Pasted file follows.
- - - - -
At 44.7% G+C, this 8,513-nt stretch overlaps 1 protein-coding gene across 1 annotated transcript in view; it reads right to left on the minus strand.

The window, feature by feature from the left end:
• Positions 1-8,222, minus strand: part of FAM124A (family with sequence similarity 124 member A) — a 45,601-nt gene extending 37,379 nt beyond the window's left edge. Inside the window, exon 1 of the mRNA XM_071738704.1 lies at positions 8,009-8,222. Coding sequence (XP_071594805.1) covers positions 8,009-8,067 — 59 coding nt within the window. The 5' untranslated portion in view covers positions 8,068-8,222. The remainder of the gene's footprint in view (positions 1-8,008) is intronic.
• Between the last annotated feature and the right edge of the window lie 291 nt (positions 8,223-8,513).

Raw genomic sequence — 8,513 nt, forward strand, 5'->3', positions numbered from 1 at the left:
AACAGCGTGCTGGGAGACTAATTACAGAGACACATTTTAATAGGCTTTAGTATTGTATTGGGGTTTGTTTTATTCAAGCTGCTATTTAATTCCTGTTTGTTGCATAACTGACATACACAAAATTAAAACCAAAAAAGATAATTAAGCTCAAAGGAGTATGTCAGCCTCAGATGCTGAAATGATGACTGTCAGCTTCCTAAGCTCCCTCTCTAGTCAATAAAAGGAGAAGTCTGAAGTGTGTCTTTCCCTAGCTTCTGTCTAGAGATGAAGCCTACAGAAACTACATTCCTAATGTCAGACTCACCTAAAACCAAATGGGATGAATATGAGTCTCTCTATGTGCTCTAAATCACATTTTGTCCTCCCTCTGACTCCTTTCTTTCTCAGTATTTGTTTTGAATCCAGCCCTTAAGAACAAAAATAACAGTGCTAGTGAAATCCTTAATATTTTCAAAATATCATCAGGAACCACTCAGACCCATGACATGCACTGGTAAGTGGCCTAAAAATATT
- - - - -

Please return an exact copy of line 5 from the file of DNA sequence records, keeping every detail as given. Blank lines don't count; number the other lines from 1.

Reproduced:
Raw genomic sequence — 8,513 nt, forward strand, 5'->3', positions numbered from 1 at the left: